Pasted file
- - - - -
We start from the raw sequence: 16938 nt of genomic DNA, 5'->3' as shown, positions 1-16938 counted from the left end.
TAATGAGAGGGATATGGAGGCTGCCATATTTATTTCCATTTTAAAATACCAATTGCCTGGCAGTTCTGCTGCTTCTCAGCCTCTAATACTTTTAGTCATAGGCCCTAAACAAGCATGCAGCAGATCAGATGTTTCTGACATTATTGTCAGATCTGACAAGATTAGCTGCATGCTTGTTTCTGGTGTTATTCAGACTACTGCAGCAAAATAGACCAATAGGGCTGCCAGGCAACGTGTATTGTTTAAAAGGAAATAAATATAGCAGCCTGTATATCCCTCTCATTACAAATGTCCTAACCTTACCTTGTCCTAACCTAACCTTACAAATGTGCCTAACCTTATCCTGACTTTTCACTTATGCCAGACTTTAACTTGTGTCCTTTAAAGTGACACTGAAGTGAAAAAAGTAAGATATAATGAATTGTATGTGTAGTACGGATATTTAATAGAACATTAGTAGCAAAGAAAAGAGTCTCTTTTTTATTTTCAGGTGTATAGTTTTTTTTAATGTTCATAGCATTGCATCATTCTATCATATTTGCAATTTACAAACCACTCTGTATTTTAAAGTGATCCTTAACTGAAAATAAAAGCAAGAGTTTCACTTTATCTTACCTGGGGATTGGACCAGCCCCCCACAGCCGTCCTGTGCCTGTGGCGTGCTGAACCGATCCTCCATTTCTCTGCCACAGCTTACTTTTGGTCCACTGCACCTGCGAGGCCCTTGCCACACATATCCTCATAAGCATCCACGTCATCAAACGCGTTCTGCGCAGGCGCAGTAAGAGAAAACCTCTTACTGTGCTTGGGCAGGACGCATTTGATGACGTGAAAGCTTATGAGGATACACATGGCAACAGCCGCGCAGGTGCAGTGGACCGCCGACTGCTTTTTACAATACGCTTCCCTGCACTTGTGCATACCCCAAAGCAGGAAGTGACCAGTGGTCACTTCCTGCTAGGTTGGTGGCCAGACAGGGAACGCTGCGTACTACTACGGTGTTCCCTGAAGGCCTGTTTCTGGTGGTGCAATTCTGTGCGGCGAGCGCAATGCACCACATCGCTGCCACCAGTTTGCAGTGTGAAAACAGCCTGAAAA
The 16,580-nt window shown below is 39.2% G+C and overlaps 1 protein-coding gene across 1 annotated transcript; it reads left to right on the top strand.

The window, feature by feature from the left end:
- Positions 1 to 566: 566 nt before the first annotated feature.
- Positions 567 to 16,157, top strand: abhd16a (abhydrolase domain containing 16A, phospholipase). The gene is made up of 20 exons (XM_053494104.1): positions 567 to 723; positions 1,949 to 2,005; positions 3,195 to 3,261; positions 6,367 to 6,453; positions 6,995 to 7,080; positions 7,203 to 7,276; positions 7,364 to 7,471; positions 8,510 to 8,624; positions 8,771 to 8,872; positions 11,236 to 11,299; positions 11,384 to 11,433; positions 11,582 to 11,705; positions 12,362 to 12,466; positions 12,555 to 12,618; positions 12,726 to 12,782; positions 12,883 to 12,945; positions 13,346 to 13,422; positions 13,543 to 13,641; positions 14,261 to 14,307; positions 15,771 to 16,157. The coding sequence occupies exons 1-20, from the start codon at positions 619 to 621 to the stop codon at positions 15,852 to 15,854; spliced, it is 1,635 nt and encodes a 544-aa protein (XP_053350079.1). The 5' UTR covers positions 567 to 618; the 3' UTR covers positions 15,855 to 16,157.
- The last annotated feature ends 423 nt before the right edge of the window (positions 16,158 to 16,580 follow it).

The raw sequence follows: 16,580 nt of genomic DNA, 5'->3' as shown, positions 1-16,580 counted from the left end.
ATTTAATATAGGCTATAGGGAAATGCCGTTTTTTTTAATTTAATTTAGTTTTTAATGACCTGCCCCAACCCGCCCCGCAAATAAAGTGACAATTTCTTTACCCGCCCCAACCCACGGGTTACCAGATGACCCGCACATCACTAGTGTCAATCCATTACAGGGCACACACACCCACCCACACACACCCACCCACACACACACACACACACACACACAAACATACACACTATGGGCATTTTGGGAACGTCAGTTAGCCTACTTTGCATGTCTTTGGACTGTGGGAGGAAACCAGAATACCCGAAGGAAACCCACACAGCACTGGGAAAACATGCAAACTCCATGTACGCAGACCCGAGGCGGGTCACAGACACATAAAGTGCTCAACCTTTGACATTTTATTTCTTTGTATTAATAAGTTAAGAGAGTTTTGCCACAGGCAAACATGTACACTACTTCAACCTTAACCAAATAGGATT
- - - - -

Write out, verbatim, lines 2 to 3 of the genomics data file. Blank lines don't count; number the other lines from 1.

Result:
TAATGAGAGGGATATGGAGGCTGCCATATTTATTTCCATTTTAAAATACCAATTGCCTGGCAGTTCTGCTGCTTCTCAGCCTCTAATACTTTTAGTCATAGGCCCTAAACAAGCATGCAGCAGATCAGATGTTTCTGACATTATTGTCAGATCTGACAAGATTAGCTGCATGCTTGTTTCTGGTGTTATTCAGACTACTGCAGCAAAATAGACCAATAGGGCTGCCAGGCAACGTGTATTGTTTAAAAGGAAATAAATATAGCAGCCTGTATATCCCTCTCATTACAAATGTCCTAACCTTACCTTGTCCTAACCTAACCTTACAAATGTGCCTAACCTTATCCTGACTTTTCACTTATGCCAGACTTTAACTTGTGTCCTTTAAAGTGACACTGAAGTGAAAAAAGTAAGATATAATGAATTGTATGTGTAGTACGGATATTTAATAGAACATTAGTAGCAAAGAAAAGAGTCTCTTTTTTATTTTCAGGTGTATAGTTTTTTTTAATGTTCATAGCATTGCATCATTCTATCATATTTGCAATTTACAAACCACTCTGTATTTTAAAGTGATCCTTAACTGAAAATAAAAGCAAGAGTTTCACTTTATCTTACCTGGGGATTGGACCAGCCCCCCACAGCCGTCCTGTGCCTGTGGCGTGCTGAACCGATCCTCCATTTCTCTGCCACAGCTTACTTTTGGTCCACTGCACCTGCGAGGCCCTTGCCACACATATCCTCATAAGCATCCACGTCATCAAACGCGTTCTGCGCAGGCGCAGTAAGAGAAAACCTCTTACTGTGCTTGGGCAGGACGCATTTGATGACGTGAAAGCTTATGAGGATACACATGGCAACAGCCGCGCAGGTGCAGTGGACCGCCGACTGCTTTTTACAATACGCTTCCCTGCACTTGTGCATACCCCAAAGCAGGAAGTGACCAGTGGTCACTTCCTGCTAGGTTGGTGGCCAGACAGGGAACGCTGCGTACTACTACGGTGTTCCCTGAAGGCCTGTTTCTGGTGGTGCAATTCTGTGCGGCGAGCGCAATGCACCACATCGCTGCCACCAGTTTGCAGTGTGAAAACAGCCTGAAAA
The 16,580-nt window shown below is 39.2% G+C and overlaps 1 protein-coding gene across 1 annotated transcript; it reads left to right on the top strand.